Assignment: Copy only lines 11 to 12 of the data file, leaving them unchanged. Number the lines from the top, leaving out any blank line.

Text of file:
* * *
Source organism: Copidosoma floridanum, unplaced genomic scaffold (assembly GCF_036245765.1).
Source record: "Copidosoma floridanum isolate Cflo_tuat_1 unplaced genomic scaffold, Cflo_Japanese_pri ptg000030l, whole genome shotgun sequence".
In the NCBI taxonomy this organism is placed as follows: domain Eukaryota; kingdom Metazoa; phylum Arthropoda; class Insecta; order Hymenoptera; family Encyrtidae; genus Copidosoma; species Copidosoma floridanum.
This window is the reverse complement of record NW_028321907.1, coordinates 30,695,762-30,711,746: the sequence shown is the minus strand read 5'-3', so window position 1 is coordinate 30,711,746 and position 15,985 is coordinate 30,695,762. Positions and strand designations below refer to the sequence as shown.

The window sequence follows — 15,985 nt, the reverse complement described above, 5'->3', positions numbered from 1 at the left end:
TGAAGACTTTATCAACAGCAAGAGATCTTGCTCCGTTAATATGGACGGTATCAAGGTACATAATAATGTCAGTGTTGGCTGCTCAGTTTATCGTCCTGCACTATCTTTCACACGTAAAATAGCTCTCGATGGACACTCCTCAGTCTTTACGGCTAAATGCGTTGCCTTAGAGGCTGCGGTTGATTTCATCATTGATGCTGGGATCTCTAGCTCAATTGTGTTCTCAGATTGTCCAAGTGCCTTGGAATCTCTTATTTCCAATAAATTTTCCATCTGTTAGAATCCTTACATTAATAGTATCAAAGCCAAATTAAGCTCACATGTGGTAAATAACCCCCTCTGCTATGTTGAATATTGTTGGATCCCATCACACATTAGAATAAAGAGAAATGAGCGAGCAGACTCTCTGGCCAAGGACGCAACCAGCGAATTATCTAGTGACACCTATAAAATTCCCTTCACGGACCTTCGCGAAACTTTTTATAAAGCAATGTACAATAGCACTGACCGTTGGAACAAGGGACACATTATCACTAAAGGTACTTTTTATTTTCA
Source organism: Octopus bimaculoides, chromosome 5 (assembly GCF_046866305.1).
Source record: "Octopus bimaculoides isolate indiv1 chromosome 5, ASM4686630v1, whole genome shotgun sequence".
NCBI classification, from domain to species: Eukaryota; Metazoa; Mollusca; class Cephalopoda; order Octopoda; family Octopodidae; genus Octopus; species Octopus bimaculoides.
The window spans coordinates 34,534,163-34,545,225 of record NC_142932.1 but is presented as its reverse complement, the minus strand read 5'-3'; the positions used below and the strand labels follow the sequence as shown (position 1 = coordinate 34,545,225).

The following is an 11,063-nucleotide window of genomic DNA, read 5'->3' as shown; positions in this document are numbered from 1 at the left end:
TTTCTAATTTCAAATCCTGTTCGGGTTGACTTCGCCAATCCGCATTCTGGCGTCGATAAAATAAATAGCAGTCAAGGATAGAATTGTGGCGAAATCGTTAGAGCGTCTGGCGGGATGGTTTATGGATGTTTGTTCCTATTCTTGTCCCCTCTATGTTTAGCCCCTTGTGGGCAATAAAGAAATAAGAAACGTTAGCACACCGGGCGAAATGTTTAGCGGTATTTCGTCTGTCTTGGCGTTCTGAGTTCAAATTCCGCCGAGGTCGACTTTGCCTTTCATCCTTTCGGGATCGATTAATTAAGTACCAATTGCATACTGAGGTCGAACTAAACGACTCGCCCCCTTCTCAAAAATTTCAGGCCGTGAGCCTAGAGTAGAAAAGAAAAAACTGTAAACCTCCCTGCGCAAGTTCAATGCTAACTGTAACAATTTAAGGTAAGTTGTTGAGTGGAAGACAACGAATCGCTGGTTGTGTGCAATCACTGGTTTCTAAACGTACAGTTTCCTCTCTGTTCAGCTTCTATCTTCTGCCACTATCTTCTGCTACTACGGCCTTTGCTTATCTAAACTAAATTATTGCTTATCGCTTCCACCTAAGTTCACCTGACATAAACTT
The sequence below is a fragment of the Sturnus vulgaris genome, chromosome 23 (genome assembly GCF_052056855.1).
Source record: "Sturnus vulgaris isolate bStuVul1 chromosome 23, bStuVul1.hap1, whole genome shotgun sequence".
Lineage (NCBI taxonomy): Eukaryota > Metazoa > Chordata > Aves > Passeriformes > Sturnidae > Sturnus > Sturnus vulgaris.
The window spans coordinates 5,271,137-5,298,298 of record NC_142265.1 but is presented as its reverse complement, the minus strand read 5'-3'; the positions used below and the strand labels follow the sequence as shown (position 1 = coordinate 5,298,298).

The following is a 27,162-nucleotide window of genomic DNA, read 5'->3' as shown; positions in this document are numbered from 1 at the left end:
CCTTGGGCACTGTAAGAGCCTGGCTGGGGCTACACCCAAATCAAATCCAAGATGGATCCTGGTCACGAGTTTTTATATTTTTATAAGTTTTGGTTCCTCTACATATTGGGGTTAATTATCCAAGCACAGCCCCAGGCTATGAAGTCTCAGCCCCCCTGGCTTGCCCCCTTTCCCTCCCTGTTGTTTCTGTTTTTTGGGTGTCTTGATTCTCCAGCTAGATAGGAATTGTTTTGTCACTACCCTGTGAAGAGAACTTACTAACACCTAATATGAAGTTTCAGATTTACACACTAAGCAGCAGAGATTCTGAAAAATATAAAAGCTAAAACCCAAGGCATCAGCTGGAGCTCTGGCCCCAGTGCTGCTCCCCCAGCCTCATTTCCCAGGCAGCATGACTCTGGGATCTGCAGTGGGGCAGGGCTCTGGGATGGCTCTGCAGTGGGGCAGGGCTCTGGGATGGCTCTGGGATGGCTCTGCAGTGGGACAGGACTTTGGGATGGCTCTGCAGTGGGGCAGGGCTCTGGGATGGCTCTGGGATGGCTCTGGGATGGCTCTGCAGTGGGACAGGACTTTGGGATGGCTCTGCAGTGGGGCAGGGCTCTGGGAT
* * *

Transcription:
The following is an 11,063-nucleotide window of genomic DNA, read 5'->3' as shown; positions in this document are numbered from 1 at the left end:
TTTCTAATTTCAAATCCTGTTCGGGTTGACTTCGCCAATCCGCATTCTGGCGTCGATAAAATAAATAGCAGTCAAGGATAGAATTGTGGCGAAATCGTTAGAGCGTCTGGCGGGATGGTTTATGGATGTTTGTTCCTATTCTTGTCCCCTCTATGTTTAGCCCCTTGTGGGCAATAAAGAAATAAGAAACGTTAGCACACCGGGCGAAATGTTTAGCGGTATTTCGTCTGTCTTGGCGTTCTGAGTTCAAATTCCGCCGAGGTCGACTTTGCCTTTCATCCTTTCGGGATCGATTAATTAAGTACCAATTGCATACTGAGGTCGAACTAAACGACTCGCCCCCTTCTCAAAAATTTCAGGCCGTGAGCCTAGAGTAGAAAAGAAAAAACTGTAAACCTCCCTGCGCAAGTTCAATGCTAACTGTAACAATTTAAGGTAAGTTGTTGAGTGGAAGACAACGAATCGCTGGTTGTGTGCAATCACTGGTTTCTAAACGTACAGTTTCCTCTCTGTTCAGCTTCTATCTTCTGCCACTATCTTCTGCTACTACGGCCTTTGCTTATCTAAACTAAATTATTGCTTATCGCTTCCACCTAAGTTCACCTGACATAAACTT